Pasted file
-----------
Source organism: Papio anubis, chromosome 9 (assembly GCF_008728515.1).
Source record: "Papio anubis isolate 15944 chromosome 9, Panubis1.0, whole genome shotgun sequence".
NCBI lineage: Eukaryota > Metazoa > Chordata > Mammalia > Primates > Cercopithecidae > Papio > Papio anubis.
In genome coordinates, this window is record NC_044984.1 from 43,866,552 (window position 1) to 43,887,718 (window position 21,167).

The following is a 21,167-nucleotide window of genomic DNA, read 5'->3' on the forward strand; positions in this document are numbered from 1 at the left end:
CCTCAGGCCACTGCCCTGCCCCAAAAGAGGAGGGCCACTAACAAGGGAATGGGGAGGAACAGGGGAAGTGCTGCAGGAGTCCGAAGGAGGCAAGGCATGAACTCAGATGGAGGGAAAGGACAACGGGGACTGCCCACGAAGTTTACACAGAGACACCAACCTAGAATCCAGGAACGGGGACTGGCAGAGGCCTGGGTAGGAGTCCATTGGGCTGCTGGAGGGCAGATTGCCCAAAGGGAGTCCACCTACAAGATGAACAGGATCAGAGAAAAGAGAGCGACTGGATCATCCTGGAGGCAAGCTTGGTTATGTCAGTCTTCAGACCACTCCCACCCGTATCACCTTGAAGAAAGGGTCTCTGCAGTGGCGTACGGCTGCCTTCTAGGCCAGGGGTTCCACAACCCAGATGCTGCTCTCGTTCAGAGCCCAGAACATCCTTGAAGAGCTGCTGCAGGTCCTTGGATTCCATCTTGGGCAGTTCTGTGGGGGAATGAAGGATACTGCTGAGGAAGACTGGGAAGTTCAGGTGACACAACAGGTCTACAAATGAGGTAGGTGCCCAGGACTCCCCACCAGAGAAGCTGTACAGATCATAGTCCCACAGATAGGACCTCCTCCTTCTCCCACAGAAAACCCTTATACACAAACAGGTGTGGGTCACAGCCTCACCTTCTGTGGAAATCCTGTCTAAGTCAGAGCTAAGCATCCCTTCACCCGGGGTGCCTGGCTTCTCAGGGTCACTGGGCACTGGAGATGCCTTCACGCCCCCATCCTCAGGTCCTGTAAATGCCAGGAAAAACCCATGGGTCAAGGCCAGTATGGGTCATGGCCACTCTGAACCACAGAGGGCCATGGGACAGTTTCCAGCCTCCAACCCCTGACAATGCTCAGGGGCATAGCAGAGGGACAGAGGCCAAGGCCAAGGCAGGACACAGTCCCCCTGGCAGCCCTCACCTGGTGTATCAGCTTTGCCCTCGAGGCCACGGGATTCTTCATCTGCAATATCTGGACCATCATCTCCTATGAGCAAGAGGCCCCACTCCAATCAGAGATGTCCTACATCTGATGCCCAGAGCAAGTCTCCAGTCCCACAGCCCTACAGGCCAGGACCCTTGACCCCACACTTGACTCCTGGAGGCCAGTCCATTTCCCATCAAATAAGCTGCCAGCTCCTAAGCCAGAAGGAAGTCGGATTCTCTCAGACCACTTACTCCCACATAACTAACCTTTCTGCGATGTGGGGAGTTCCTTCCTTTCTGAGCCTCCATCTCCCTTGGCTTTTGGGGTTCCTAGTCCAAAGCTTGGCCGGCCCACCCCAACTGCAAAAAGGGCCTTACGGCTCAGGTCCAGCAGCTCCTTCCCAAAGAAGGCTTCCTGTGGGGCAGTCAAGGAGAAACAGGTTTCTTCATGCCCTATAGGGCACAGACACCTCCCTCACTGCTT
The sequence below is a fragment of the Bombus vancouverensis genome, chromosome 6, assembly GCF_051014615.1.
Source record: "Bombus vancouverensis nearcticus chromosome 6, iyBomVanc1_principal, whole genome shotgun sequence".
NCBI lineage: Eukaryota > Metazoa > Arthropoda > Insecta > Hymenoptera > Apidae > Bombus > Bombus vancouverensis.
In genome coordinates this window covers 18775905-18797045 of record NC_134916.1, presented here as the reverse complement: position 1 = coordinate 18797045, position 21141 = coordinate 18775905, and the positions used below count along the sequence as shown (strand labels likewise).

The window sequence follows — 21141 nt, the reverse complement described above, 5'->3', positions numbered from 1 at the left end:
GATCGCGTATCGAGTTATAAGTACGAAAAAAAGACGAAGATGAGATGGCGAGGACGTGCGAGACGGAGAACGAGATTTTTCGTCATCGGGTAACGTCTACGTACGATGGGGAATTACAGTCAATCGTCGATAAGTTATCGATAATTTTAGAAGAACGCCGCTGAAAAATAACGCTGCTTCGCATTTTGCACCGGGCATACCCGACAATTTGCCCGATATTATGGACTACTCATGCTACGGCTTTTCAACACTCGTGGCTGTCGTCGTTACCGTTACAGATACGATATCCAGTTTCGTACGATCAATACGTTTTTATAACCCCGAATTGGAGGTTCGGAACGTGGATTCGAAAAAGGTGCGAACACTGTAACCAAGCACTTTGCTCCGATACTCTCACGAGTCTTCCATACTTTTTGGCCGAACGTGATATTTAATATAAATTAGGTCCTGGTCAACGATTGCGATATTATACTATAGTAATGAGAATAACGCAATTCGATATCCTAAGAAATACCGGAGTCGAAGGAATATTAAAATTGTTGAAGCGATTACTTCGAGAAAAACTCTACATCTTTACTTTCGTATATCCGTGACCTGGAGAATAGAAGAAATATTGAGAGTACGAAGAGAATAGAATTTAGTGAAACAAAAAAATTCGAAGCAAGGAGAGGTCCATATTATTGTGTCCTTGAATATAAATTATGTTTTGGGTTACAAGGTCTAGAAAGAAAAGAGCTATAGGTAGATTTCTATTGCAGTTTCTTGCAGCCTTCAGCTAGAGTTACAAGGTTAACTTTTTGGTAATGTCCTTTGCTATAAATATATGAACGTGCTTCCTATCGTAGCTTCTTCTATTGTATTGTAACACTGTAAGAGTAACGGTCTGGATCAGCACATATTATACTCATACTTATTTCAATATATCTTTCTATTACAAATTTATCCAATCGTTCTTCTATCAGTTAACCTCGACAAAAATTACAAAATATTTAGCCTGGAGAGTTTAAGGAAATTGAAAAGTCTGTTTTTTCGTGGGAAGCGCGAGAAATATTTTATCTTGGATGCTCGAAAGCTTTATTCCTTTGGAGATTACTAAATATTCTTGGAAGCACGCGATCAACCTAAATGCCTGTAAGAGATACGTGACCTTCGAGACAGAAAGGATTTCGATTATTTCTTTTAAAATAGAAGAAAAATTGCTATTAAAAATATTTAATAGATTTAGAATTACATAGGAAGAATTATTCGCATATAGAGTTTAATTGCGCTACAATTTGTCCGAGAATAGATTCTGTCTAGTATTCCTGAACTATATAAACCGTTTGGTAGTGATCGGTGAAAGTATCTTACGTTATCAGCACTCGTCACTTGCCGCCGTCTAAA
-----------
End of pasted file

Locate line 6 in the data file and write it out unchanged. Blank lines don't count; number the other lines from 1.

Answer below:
CCTCAGGCCACTGCCCTGCCCCAAAAGAGGAGGGCCACTAACAAGGGAATGGGGAGGAACAGGGGAAGTGCTGCAGGAGTCCGAAGGAGGCAAGGCATGAACTCAGATGGAGGGAAAGGACAACGGGGACTGCCCACGAAGTTTACACAGAGACACCAACCTAGAATCCAGGAACGGGGACTGGCAGAGGCCTGGGTAGGAGTCCATTGGGCTGCTGGAGGGCAGATTGCCCAAAGGGAGTCCACCTACAAGATGAACAGGATCAGAGAAAAGAGAGCGACTGGATCATCCTGGAGGCAAGCTTGGTTATGTCAGTCTTCAGACCACTCCCACCCGTATCACCTTGAAGAAAGGGTCTCTGCAGTGGCGTACGGCTGCCTTCTAGGCCAGGGGTTCCACAACCCAGATGCTGCTCTCGTTCAGAGCCCAGAACATCCTTGAAGAGCTGCTGCAGGTCCTTGGATTCCATCTTGGGCAGTTCTGTGGGGGAATGAAGGATACTGCTGAGGAAGACTGGGAAGTTCAGGTGACACAACAGGTCTACAAATGAGGTAGGTGCCCAGGACTCCCCACCAGAGAAGCTGTACAGATCATAGTCCCACAGATAGGACCTCCTCCTTCTCCCACAGAAAACCCTTATACACAAACAGGTGTGGGTCACAGCCTCACCTTCTGTGGAAATCCTGTCTAAGTCAGAGCTAAGCATCCCTTCACCCGGGGTGCCTGGCTTCTCAGGGTCACTGGGCACTGGAGATGCCTTCACGCCCCCATCCTCAGGTCCTGTAAATGCCAGGAAAAACCCATGGGTCAAGGCCAGTATGGGTCATGGCCACTCTGAACCACAGAGGGCCATGGGACAGTTTCCAGCCTCCAACCCCTGACAATGCTCAGGGGCATAGCAGAGGGACAGAGGCCAAGGCCAAGGCAGGACACAGTCCCCCTGGCAGCCCTCACCTGGTGTATCAGCTTTGCCCTCGAGGCCACGGGATTCTTCATCTGCAATATCTGGACCATCATCTCCTATGAGCAAGAGGCCCCACTCCAATCAGAGATGTCCTACATCTGATGCCCAGAGCAAGTCTCCAGTCCCACAGCCCTACAGGCCAGGACCCTTGACCCCACACTTGACTCCTGGAGGCCAGTCCATTTCCCATCAAATAAGCTGCCAGCTCCTAAGCCAGAAGGAAGTCGGATTCTCTCAGACCACTTACTCCCACATAACTAACCTTTCTGCGATGTGGGGAGTTCCTTCCTTTCTGAGCCTCCATCTCCCTTGGCTTTTGGGGTTCCTAGTCCAAAGCTTGGCCGGCCCACCCCAACTGCAAAAAGGGCCTTACGGCTCAGGTCCAGCAGCTCCTTCCCAAAGAAGGCTTCCTGTGGGGCAGTCAAGGAGAAACAGGTTTCTTCATGCCCTATAGGGCACAGACACCTCCCTCACTGCTT